Q From Chris Clifford, and also from Terry Yawn: Can you tell me the origin of the word mufti?
A This term for the off-duty civilian clothes of the military man, or these days anybody who usually wears some sort of uniform, was originally a joke among officers in the British Indian Army, and is first recorded early in the nineteenth century. It’s usually said to come from Mufti, the title of a Muslim legal expert who is empowered to give rulings on religious law. The story is told in Yule and Burnell’s Hobson-Jobson of 1886 that the word was “perhaps originally applied to the attire of dressing-gown, smoking-cap, and slippers, which was like the Oriental dress of the Mufti”. I assume that officers wore this garb while relaxing in the mess.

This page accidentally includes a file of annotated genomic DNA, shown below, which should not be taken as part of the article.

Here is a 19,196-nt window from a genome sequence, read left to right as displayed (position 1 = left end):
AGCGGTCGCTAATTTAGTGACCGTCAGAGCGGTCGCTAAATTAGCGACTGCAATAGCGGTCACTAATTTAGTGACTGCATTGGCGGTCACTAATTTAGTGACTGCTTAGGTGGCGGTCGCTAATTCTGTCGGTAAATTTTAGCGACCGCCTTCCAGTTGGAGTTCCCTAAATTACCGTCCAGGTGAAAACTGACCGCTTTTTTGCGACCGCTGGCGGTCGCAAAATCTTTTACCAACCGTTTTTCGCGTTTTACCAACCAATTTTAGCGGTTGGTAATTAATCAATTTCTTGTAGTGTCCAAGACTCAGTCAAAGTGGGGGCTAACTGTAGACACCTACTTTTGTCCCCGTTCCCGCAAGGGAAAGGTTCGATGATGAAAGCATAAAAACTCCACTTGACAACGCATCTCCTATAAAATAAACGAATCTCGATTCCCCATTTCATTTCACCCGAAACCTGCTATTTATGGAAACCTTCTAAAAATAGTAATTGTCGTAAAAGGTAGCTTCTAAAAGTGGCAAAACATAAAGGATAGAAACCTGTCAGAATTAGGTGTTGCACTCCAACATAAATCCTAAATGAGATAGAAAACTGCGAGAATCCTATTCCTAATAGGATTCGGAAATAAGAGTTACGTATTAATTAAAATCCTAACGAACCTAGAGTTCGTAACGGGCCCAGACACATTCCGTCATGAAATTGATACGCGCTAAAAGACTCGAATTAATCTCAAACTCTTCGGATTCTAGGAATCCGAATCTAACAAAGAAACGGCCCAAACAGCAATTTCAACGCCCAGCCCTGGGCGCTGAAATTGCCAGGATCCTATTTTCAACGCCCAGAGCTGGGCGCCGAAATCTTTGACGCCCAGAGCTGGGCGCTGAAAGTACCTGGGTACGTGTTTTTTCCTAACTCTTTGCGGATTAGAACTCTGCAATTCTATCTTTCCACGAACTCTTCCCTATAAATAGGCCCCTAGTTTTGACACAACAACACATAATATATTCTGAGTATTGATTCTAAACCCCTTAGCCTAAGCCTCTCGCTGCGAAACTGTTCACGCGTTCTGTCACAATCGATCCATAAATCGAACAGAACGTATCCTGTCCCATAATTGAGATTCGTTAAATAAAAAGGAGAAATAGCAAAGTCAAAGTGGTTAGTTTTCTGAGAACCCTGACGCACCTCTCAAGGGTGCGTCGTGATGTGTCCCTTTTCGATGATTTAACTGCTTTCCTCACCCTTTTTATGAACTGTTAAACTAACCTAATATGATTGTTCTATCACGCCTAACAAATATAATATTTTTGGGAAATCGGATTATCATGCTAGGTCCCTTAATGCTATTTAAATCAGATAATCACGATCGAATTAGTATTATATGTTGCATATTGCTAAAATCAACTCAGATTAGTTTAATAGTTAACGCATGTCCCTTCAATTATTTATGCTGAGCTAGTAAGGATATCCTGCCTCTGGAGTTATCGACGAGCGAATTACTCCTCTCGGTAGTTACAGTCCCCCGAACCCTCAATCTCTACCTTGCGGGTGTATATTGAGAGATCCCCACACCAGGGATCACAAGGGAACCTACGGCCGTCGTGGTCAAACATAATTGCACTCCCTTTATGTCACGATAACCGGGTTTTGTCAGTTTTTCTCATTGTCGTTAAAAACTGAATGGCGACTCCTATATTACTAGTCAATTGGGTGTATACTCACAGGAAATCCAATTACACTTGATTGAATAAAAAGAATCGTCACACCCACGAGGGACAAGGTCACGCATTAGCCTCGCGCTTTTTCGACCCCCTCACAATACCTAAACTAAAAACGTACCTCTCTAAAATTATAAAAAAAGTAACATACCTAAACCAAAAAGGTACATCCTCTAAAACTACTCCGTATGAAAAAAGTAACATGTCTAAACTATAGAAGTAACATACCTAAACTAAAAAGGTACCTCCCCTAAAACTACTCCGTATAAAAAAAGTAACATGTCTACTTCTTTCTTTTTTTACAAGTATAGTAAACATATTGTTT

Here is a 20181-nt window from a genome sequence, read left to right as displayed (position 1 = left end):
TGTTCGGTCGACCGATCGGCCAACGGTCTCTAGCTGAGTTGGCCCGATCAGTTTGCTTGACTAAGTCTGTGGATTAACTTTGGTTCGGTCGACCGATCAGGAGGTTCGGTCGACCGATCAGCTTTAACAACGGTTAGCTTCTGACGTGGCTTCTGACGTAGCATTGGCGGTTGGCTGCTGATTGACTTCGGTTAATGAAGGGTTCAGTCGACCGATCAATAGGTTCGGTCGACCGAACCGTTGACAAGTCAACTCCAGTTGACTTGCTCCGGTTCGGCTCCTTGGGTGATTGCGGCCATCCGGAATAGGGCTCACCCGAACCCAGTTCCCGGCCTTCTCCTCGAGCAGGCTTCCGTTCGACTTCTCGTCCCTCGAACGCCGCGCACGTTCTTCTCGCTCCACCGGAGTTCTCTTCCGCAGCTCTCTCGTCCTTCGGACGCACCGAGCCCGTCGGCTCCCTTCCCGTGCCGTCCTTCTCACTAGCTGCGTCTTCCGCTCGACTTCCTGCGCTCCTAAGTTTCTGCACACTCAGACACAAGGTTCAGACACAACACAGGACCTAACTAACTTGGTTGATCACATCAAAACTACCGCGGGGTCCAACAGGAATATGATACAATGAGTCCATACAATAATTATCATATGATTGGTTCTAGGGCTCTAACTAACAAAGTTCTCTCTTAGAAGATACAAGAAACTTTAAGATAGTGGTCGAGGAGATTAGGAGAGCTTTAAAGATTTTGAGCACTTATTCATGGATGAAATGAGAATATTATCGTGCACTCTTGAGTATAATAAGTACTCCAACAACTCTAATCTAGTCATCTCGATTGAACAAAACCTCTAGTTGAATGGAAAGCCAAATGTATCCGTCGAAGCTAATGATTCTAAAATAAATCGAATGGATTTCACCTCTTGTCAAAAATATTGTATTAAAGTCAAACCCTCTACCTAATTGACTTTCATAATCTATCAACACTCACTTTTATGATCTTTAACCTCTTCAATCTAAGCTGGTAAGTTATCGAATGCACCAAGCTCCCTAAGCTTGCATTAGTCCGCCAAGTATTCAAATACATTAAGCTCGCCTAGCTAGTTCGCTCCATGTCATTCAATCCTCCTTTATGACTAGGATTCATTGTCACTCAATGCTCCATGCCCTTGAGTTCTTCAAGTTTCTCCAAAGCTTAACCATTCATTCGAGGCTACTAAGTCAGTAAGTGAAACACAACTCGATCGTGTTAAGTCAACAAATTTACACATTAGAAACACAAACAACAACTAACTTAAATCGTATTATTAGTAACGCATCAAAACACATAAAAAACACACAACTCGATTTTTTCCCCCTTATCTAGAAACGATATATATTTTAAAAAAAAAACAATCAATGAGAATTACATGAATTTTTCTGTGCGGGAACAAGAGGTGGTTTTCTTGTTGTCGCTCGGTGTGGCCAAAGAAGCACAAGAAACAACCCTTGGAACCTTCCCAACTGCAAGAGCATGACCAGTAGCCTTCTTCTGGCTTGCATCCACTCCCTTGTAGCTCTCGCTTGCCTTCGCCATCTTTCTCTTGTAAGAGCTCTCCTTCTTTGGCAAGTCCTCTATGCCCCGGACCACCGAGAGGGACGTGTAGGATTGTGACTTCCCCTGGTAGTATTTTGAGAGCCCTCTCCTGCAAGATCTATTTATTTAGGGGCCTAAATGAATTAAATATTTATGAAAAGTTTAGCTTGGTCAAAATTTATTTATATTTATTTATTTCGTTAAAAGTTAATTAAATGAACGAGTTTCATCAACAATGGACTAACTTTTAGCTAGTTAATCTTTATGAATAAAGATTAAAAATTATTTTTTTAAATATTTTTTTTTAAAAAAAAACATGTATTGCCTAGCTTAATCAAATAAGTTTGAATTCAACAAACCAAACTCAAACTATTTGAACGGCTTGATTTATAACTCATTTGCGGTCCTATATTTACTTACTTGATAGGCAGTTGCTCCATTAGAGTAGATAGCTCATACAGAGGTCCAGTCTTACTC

Page created 27 Mar. 1999
Support World Wide Words and keep this site alive.
Donate by selecting your currency and clicking the button.
Buy from Amazon and get me a small commission at no cost to you. Select a site and click Go!